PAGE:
“We keep telling these guys about climate change,” Kadyrov, the USAID agricultural specialist, said. “There are some good farmers who understand they need to worry about it, but they do nothing.” Because their plots are small, most farmers in the Fergana do not have the money to invest in new equipment or infrastructure, and they are not trained in water conservation.
It’s a hand-to-mouth existence. Much of the water in the canals along this path evaporates, and when it does reach a field, it leaches minerals and salt out of the soil. At the same time, livestock is allowed to overgraze, making the poor earth more susceptible to desertification and erosion caused by flash floods.
We dropped down a short dirt slope to Kasymov’s rice paddies above the river. The irrigation water in the ditch formed a small waterfall. The cool sound of the water splashing into a grassy pool was in contrast to the heat of the day. Below this, the water overflowed and flooded the path in wasteful abundance before running back into the village’s rice fields. The old farmer walked out onto an earthen berm and pulled up a handful of the reddish colored rice for which this area is famous.
“Before there was a lot of water, but now it seems to me that water is becoming less everywhere,” Kasymov said. “The glaciers are melting.” He waved a sheaf of rice at the mountains upstream. “We are dependent on the water here. Without this water no one would live here.” When I asked if there were ever fights over water between farmers he answered, “No. There are no conflicts here. We don’t have any Uzbeks.”
In the Fergana Valley, ethnicity is a volatile issue. Kyrgyzstan and Tajikistan both have significant ethnic Uzbek minorities of around 14 percent. Layered on top of this is a population exploding across a landscape with limited farmland. Since 2000, the population of the five former Soviet republics in Central Asia has grown by almost 10 million, and this is expected to grow to 95 million by 2050. Of the 65 million people currently living in the region, around 5 million lack reliable access to food.
Climate change represents an enormous challenge to these growing populations. If temperatures continue to climb at their current rate, the World Bank predicts a 10 to 15 percent drop in the water levels of the Amu Darya, one of Central Asia’s great rivers, by the 2040s, and a 10.7 percent drop in the GDP of the region.
Besides ethnicity, evaporation, misuse, population, and poverty, the issue of water is further complicated by the borders in the region. Before the Soviet Union’s breakup, water ran through a united country. Now the water courses through independent countries, crossing disputed borders. Kyrgyzstan and Tajikistan control most of the sources, while Uzbekistan, Kazakhstan, and Turkmenistan have to either accept what their upstream neighbors give them, pay, negotiate, or try to take it.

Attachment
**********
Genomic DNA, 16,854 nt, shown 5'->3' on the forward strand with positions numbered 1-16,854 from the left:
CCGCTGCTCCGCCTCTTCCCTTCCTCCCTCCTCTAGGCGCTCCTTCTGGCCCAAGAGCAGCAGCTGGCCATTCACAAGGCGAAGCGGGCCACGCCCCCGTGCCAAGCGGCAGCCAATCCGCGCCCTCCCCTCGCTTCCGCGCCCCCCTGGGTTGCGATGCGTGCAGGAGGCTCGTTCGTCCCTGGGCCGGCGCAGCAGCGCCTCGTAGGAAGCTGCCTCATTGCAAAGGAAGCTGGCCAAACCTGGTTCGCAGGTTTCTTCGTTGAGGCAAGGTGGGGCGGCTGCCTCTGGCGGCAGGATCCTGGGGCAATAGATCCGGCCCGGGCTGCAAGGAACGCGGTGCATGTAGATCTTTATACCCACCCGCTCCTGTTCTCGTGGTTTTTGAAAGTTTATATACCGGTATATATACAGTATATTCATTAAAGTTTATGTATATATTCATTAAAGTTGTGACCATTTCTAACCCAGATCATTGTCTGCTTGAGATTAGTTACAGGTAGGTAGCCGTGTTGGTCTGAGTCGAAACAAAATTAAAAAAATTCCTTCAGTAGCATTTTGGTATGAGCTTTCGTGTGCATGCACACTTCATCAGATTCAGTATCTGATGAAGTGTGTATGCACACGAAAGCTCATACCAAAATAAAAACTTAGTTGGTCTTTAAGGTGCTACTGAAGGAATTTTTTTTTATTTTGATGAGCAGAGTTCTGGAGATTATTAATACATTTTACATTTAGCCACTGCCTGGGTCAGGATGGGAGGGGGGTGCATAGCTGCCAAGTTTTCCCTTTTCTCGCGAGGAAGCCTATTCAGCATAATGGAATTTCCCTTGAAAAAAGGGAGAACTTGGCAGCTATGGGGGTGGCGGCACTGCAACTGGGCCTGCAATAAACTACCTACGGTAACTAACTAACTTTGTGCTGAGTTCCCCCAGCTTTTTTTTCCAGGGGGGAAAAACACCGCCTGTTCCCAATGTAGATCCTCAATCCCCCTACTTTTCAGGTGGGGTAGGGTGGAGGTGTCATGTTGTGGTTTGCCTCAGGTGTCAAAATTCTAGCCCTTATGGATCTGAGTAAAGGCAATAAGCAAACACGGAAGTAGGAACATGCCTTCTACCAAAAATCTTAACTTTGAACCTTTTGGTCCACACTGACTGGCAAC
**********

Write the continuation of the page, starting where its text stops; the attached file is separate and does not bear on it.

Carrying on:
What’s more, bubbles of independent ethnic territory exist within Kyrgyzstan and Uzbekistan, where ethnic villages have been cut off from their home countries. Water sometimes crosses three or four borders in just as many miles. The confusing map has caused fights to break out between neighboring farmers.
These altercations, which often lead to the police or military having to be called, inflame preexisting ethnic tensions. Kyrgyz farmers “hate” Tajik farmers, while Tajiks say the Kyrgyz block water, keeping it from flowing downstream. When the water stops flowing, said Kadyrov, the first thought many farmers have about their counterparts across the border is, “We should kill them.” Politicians have used the disagreements over natural resources to stoke ethnic tensions. These exploded once in Kyrgyzstan in 1990 and again in 2010—incidents in which hundreds, if not thousands, of ethnic Uzbeks were killed and tens of thousands were displaced.
One afternoon in Ala-Buka, Akim Orozov, a thick-set, retired policeman, commanded Ala-Buka’s livestock market with an unbelievably loud voice, brokering rough-and-tumble trades with a crushing handshake under the shade of the lot’s lone tree. “The reservoir is ours,” he told me. “It is an important strategic object. We will not give it up.” Like everyone in the area, he understands water intimately. “If [the Uzbeks] don’t have water, they’ll have a drought,” he said. “If there is a war, we will stand with dignity. Let them come.”
Conflicts over natural resources are not new, but as climate change shrinks access to water, their occurrence is bound to rise worldwide. From 1980 to 2010, almost a quarter of all armed conflicts in ethnically divided countries coincided with climate-related natural disasters, reported the Potsdam Institute for Climate Impact Research, in a study published in the Proceedings of the National Academy of Sciences. The risk of violence was “exacerbated by anthropogenic climate change and in particular climate-related natural disasters,” the report said, adding that Central Asia is “exceptionally vulnerable to anthropogenic climate change and characterized by deep ethnic divides.”
The analysis noted similar linkages between climate-related natural disasters, ethnic divides, and armed conflict outbreak in Syria, Somalia, and Afghanistan over the past 30 years, citing the “societal consequences” of drought. “We’re not saying there’s a climate disaster and this will cause a conflict, but in the context where it will basically add to societal stress, then this could enhance the risk for the outbreak of conflict,” said lead researcher Carl-Friedrich Schleussner.
Around 10 percent of Central Asia’s population has already been hit by natural disasters since the 1990s. These include mudflows, landslides, heat waves, drought, desertification, earthquakes, torrential rains, and spreading malaria.